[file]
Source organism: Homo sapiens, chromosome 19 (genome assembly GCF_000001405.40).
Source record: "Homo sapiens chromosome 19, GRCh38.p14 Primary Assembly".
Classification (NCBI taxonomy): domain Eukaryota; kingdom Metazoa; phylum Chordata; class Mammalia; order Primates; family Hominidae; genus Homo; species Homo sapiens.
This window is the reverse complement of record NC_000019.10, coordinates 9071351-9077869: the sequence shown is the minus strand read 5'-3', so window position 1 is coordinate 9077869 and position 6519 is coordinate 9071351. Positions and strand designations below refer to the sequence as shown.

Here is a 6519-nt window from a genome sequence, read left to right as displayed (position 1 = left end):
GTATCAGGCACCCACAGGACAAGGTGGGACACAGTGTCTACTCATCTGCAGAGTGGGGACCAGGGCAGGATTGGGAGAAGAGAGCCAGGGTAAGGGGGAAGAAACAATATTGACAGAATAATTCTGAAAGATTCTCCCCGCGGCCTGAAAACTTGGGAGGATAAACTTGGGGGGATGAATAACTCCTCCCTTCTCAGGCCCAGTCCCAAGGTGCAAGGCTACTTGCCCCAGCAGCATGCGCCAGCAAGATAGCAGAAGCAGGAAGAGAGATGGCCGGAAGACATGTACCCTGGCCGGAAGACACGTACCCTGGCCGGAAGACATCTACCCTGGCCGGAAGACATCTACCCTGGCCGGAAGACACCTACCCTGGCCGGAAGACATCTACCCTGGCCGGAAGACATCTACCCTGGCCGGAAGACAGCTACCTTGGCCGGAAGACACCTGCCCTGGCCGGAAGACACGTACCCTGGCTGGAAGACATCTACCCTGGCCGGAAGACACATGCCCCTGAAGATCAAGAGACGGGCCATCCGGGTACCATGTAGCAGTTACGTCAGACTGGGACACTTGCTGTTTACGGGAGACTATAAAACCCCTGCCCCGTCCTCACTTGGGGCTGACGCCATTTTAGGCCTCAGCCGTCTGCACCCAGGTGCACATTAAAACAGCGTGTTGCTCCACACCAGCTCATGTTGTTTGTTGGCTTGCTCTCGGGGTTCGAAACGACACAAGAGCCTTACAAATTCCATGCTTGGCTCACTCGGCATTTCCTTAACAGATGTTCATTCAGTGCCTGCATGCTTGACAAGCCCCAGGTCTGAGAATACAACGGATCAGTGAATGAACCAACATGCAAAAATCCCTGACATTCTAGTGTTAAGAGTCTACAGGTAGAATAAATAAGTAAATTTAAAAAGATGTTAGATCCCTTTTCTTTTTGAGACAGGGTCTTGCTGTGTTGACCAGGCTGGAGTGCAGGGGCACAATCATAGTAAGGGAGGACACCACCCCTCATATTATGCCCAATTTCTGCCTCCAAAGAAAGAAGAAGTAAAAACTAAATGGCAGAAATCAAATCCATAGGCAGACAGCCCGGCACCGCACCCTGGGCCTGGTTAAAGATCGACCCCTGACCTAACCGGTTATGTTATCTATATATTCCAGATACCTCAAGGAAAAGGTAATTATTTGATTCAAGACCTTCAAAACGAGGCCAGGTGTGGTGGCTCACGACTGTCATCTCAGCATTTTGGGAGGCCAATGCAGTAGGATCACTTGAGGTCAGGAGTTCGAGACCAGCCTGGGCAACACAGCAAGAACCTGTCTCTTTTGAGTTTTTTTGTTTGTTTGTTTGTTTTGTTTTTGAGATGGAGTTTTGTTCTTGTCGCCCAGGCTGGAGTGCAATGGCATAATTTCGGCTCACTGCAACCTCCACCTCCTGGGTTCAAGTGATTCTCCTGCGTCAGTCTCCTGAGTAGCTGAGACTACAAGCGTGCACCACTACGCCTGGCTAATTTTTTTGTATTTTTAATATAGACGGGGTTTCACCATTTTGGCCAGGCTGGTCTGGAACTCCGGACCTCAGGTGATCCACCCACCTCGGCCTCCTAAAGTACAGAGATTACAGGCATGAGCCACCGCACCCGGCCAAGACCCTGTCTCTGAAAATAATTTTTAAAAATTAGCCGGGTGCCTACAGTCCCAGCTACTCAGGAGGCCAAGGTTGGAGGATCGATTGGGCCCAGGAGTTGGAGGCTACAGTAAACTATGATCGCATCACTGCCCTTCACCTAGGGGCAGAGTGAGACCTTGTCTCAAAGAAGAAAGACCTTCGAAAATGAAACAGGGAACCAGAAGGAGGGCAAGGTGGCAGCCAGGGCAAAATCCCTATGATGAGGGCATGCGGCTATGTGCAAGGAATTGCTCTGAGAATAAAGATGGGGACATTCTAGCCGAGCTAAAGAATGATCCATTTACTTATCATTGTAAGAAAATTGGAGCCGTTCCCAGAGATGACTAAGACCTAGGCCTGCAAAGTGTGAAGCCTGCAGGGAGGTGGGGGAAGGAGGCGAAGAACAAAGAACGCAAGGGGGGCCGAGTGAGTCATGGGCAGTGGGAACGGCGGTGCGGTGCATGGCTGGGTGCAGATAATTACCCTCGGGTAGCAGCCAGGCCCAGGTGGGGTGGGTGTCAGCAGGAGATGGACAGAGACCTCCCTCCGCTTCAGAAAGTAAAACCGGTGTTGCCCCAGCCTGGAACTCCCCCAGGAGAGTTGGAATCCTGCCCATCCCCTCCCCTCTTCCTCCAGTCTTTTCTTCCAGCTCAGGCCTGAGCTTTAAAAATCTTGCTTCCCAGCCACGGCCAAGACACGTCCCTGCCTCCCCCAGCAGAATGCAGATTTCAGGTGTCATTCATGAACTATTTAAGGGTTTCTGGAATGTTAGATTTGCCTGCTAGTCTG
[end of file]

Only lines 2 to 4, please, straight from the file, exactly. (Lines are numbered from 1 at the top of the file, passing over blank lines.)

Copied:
Source record: "Homo sapiens chromosome 19, GRCh38.p14 Primary Assembly".
Classification (NCBI taxonomy): domain Eukaryota; kingdom Metazoa; phylum Chordata; class Mammalia; order Primates; family Hominidae; genus Homo; species Homo sapiens.
This window is the reverse complement of record NC_000019.10, coordinates 9071351-9077869: the sequence shown is the minus strand read 5'-3', so window position 1 is coordinate 9077869 and position 6519 is coordinate 9071351. Positions and strand designations below refer to the sequence as shown.